These theoretical limitations, in addition to political limits to the possible extent of ‘de-marketising’ service provision mean that, in both the short and medium term, (in fact, in any other economic system other than ‘full-blown
classical communism) there will exist a market of sorts that organises production and distribution in some significant areas of the economy.
In this context, we need to devise ways to make market processes more worker and environmentally friendly. There are a few principles/policies that could achieve this, such as:
Reduce purchasing power inequality through progressive taxation of income, and the increased taxation at the point of sale of luxury goods, and subsidies to essential items.
Large subsidies to services, goods, or industries that have large ‘positive’ externalities, such as public transport; green industries; healthy foods; bicycles and related products; sporting club membership, equipment and facilities; energy saving consumer goods; electric cars, small vehicles, motorbikes etc.
Taxes or outright restrictions on services, goods, or industries that have significant ‘negative’ externalities, such as gas guzzling vehicles, energy wasting appliances etc.
The last point is perhaps the most controversial. The best possible option is a rapid transition to non polluting alternatives, at the point of production. But there is then a problem of how to balance environmental achievements against the utility of the product in question- for example, how much performance can be sacrificed to achieve a set standard? – this is hard to measure when a good is not payed for. There is also the question of how production can be administratively restructured in an advanced, industrial economy, where production processes are integrated across several countries, and literally millions of engineering and economic decisions need to be made in order to produce a new product.
In the short term, the most likely and viable options are industrial regulations and taxes. Regulations can be placed on classes of goods, such that environmental improvements can be made without sacrificing choice- for example, there can be quite stringent environmental standards for a series of vehicle classes- from motorbikes to vehicles capable of seating 7 or more people. In such a case, options would still exist for those needing large vehicles or off road capable vehicles, but any options available would be world class in terms of efficiency. Such an approach would phase out 2 seat sports-cars, 300 kw sedans, Hummers, etc, without curtailing the transport options of working class individuals or families.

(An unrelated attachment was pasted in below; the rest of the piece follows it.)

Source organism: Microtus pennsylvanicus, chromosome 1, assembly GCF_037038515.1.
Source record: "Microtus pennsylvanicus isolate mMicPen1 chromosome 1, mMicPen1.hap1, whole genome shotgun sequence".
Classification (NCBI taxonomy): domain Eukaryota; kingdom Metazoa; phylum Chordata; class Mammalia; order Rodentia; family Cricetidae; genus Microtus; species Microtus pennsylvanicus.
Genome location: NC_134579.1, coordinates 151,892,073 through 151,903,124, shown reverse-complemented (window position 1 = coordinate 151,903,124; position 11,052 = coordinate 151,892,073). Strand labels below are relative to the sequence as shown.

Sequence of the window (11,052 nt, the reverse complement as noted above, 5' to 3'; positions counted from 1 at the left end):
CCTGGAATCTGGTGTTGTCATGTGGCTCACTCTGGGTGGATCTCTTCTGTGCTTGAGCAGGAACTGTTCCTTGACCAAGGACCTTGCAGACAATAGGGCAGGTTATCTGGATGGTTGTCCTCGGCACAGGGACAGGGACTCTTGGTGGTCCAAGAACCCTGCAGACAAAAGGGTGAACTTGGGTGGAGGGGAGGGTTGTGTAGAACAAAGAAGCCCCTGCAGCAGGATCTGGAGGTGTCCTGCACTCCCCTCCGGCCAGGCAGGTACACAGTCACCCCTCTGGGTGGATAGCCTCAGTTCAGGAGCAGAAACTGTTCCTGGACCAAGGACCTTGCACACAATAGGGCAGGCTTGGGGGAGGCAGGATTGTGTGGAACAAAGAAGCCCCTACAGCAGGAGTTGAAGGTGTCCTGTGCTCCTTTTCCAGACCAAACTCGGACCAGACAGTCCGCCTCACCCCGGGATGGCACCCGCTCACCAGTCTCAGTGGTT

Taxes are more appropriate where an activity is essential, and cannot be easily rationed. For example, steel is essential to many industrial goods, but its production is necessarily polluting. It would be infeasible to ration its use, as such an approach would require inspecting and analyzing the plans for billions of industrial and engineering processes, in order to make some decision on the necessity of the steel as an input and the priority of the project in question. In this instance, pricing steel and other goods at their true social cost would be the best way to proceed, and would enforce either the industrial economisation of the use of polluting inputs, or tip the balance in favor of less polluting (and therefore less heavily taxed) alternatives. For example, it may turn out to be cheaper, once pollution costs are factored in, to substitute more expensive but technically superior and less polluting material (fibreglass, carbon fibre) for cheaper but more polluting materials (steel, and especially aluminium)in some products. A very similar effect would occur if, for example, it was mandated that all aluminium was produced with green power- the price would rise appreciably. In these scenarios, there can be no real equity objection, as the main purchasers of these inputs are capitalists or governments. Where prices are largely passed on and hit working class consumers heavily and disproportionately, a fixed compensating monetary payment can be made- in this case, there is still an incentive to purchase less polluting goods, but in this case such a choice will mean an increase in disposable income rather than the avoidance of a decrease. For example, you could give everyone over 16 a $500 dollar a year ‘fuel tax and transport’ rebate- if you stop driving to work and ride a bike, or use a more efficient vehicle instead, and therefore never pay much fuel tax, then you may end up financially ahead.
The trick is to package all of these measures together in such a way that the living standards of the vast majority of workers rise rather than fall as a result of our concrete policy proposals.
This post extends and clarifies my points above in regards to economic planing and regulation, and introduces a discussion of one more controversial topic- that of ‘international competitiveness’, jobs, and green tariffs. These views are entirely my own, and do not reflect the Solidarity position on these matters, which is necessarily less detailed as the proposals outlined below are rather controversial.
The largest and easiest cuts to carbon emissions can be made through restructuring the electricity industry. Solidarity campaigned strongly against power privatization in NSW, partly on the grounds that privatization will make a wholesale restructure more expensive and difficult. Because there are only a limited number of ways of producing power, and power is a homogeneous good, direct planning of production is a rather simple economic task. Planning under a single state authority opens the possibility of phasing out polluting power plants and replacing them with alternatives in a way that does not endanger electricity supply or unnecessarily cause price spikes or instability (as would occur under a market based transition), and also provides a just transition (alternative jobs and retraining) for coal plant workers.